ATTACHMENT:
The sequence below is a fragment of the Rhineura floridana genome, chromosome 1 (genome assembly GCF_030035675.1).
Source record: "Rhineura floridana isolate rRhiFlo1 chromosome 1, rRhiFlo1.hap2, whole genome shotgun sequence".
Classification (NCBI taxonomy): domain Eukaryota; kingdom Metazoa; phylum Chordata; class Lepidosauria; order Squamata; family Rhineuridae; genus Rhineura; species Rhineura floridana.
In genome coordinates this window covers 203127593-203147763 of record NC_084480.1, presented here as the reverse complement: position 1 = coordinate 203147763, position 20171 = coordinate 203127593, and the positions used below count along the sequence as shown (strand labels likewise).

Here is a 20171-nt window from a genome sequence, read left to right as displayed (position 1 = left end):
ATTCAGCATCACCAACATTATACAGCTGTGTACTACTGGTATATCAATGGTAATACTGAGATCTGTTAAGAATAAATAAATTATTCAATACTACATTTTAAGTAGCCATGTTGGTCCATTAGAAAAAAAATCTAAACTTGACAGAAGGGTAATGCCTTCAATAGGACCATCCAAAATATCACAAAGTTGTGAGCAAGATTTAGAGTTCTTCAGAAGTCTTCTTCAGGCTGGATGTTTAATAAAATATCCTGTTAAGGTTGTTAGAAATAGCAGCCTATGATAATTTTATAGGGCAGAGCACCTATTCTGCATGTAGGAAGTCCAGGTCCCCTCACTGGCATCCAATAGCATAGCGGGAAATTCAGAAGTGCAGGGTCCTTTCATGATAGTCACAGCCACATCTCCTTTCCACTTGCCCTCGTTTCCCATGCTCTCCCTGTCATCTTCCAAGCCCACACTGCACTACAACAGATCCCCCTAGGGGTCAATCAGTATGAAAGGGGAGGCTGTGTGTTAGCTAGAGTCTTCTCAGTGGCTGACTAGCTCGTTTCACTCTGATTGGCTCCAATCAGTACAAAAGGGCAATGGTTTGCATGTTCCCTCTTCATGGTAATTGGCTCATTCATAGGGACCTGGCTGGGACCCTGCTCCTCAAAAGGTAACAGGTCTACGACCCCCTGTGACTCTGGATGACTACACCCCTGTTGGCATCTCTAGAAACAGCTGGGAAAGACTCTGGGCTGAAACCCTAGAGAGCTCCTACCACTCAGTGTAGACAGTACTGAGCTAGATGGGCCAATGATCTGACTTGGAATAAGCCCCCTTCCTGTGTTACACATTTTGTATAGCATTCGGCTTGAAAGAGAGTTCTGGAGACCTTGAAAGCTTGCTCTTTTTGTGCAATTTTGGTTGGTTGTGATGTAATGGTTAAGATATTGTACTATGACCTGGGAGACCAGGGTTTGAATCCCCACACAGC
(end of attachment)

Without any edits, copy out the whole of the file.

The sequence below is a fragment of the Rhineura floridana genome, chromosome 1 (genome assembly GCF_030035675.1).
Source record: "Rhineura floridana isolate rRhiFlo1 chromosome 1, rRhiFlo1.hap2, whole genome shotgun sequence".
Classification (NCBI taxonomy): domain Eukaryota; kingdom Metazoa; phylum Chordata; class Lepidosauria; order Squamata; family Rhineuridae; genus Rhineura; species Rhineura floridana.
In genome coordinates this window covers 203127593-203147763 of record NC_084480.1, presented here as the reverse complement: position 1 = coordinate 203147763, position 20171 = coordinate 203127593, and the positions used below count along the sequence as shown (strand labels likewise).

Here is a 20171-nt window from a genome sequence, read left to right as displayed (position 1 = left end):
ATTCAGCATCACCAACATTATACAGCTGTGTACTACTGGTATATCAATGGTAATACTGAGATCTGTTAAGAATAAATAAATTATTCAATACTACATTTTAAGTAGCCATGTTGGTCCATTAGAAAAAAAATCTAAACTTGACAGAAGGGTAATGCCTTCAATAGGACCATCCAAAATATCACAAAGTTGTGAGCAAGATTTAGAGTTCTTCAGAAGTCTTCTTCAGGCTGGATGTTTAATAAAATATCCTGTTAAGGTTGTTAGAAATAGCAGCCTATGATAATTTTATAGGGCAGAGCACCTATTCTGCATGTAGGAAGTCCAGGTCCCCTCACTGGCATCCAATAGCATAGCGGGAAATTCAGAAGTGCAGGGTCCTTTCATGATAGTCACAGCCACATCTCCTTTCCACTTGCCCTCGTTTCCCATGCTCTCCCTGTCATCTTCCAAGCCCACACTGCACTACAACAGATCCCCCTAGGGGTCAATCAGTATGAAAGGGGAGGCTGTGTGTTAGCTAGAGTCTTCTCAGTGGCTGACTAGCTCGTTTCACTCTGATTGGCTCCAATCAGTACAAAAGGGCAATGGTTTGCATGTTCCCTCTTCATGGTAATTGGCTCATTCATAGGGACCTGGCTGGGACCCTGCTCCTCAAAAGGTAACAGGTCTACGACCCCCTGTGACTCTGGATGACTACACCCCTGTTGGCATCTCTAGAAACAGCTGGGAAAGACTCTGGGCTGAAACCCTAGAGAGCTCCTACCACTCAGTGTAGACAGTACTGAGCTAGATGGGCCAATGATCTGACTTGGAATAAGCCCCCTTCCTGTGTTACACATTTTGTATAGCATTCGGCTTGAAAGAGAGTTCTGGAGACCTTGAAAGCTTGCTCTTTTTGTGCAATTTTGGTTGGTTGTGATGTAATGGTTAAGATATTGTACTATGACCTGGGAGACCAGGGTTTGAATCCCCACACAGC